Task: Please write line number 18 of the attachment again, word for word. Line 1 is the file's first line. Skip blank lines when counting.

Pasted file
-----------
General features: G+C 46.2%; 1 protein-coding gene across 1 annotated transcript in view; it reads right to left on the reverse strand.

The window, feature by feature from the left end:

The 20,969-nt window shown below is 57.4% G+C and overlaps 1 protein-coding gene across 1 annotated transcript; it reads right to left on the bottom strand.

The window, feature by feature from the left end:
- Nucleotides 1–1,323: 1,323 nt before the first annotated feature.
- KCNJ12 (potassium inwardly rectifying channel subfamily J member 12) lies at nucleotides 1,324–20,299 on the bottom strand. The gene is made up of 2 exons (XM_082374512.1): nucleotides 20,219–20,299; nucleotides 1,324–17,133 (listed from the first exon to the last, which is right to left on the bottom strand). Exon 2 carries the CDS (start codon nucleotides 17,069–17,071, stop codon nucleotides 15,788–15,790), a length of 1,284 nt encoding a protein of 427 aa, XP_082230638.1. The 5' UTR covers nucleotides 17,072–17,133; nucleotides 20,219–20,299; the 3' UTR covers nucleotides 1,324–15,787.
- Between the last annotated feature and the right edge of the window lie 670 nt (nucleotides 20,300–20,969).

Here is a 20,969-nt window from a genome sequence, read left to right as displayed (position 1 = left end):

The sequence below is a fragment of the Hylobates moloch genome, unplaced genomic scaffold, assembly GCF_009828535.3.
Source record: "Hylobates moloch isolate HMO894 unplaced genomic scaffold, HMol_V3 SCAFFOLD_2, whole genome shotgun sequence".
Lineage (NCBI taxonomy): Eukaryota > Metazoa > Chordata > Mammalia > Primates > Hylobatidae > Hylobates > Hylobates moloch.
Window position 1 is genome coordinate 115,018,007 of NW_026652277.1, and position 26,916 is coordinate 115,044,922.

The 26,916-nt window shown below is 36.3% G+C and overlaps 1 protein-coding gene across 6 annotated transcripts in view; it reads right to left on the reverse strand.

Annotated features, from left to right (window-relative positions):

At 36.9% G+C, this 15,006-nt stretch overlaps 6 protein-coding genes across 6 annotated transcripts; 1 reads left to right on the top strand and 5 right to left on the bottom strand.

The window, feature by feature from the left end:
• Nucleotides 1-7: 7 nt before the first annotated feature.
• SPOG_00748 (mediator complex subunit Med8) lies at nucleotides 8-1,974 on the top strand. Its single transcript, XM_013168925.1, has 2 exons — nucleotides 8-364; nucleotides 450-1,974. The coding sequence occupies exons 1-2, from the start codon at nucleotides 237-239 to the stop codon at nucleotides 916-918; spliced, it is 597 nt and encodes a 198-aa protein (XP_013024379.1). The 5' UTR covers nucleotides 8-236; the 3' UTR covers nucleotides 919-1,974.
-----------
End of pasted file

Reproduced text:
• SPOG_00748 (mediator complex subunit Med8) lies at nucleotides 8-1,974 on the top strand. Its single transcript, XM_013168925.1, has 2 exons — nucleotides 8-364; nucleotides 450-1,974. The coding sequence occupies exons 1-2, from the start codon at nucleotides 237-239 to the stop codon at nucleotides 916-918; spliced, it is 597 nt and encodes a 198-aa protein (XP_013024379.1). The 5' UTR covers nucleotides 8-236; the 3' UTR covers nucleotides 919-1,974.